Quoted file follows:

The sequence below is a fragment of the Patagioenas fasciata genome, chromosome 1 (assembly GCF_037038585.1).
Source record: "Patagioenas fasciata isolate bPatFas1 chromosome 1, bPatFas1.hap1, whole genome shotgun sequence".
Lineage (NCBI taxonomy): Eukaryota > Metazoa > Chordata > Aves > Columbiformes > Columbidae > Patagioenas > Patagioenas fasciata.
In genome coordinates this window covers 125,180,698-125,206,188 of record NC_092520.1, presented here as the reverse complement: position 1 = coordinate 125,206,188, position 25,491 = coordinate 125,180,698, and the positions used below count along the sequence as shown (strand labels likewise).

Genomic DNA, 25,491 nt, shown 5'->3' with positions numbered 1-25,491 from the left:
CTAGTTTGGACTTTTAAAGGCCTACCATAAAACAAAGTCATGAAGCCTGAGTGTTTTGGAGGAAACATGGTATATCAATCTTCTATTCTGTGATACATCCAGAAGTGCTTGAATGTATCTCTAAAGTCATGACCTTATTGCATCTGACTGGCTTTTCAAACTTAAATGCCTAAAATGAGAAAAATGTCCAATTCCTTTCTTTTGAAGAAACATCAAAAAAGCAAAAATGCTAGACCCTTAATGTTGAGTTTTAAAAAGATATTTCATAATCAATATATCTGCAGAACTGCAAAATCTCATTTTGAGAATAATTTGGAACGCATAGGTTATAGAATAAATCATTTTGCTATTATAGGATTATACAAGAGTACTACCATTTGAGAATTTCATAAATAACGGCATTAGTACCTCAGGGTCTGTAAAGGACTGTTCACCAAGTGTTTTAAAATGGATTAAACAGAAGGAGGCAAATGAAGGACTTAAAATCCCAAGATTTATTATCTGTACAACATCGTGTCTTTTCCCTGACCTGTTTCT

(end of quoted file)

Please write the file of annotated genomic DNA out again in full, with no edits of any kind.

The sequence below is a fragment of the Patagioenas fasciata genome, chromosome 1 (assembly GCF_037038585.1).
Source record: "Patagioenas fasciata isolate bPatFas1 chromosome 1, bPatFas1.hap1, whole genome shotgun sequence".
Lineage (NCBI taxonomy): Eukaryota > Metazoa > Chordata > Aves > Columbiformes > Columbidae > Patagioenas > Patagioenas fasciata.
In genome coordinates this window covers 125,180,698-125,206,188 of record NC_092520.1, presented here as the reverse complement: position 1 = coordinate 125,206,188, position 25,491 = coordinate 125,180,698, and the positions used below count along the sequence as shown (strand labels likewise).

Genomic DNA, 25,491 nt, shown 5'->3' with positions numbered 1-25,491 from the left:
CTAGTTTGGACTTTTAAAGGCCTACCATAAAACAAAGTCATGAAGCCTGAGTGTTTTGGAGGAAACATGGTATATCAATCTTCTATTCTGTGATACATCCAGAAGTGCTTGAATGTATCTCTAAAGTCATGACCTTATTGCATCTGACTGGCTTTTCAAACTTAAATGCCTAAAATGAGAAAAATGTCCAATTCCTTTCTTTTGAAGAAACATCAAAAAAGCAAAAATGCTAGACCCTTAATGTTGAGTTTTAAAAAGATATTTCATAATCAATATATCTGCAGAACTGCAAAATCTCATTTTGAGAATAATTTGGAACGCATAGGTTATAGAATAAATCATTTTGCTATTATAGGATTATACAAGAGTACTACCATTTGAGAATTTCATAAATAACGGCATTAGTACCTCAGGGTCTGTAAAGGACTGTTCACCAAGTGTTTTAAAATGGATTAAACAGAAGGAGGCAAATGAAGGACTTAAAATCCCAAGATTTATTATCTGTACAACATCGTGTCTTTTCCCTGACCTGTTTCT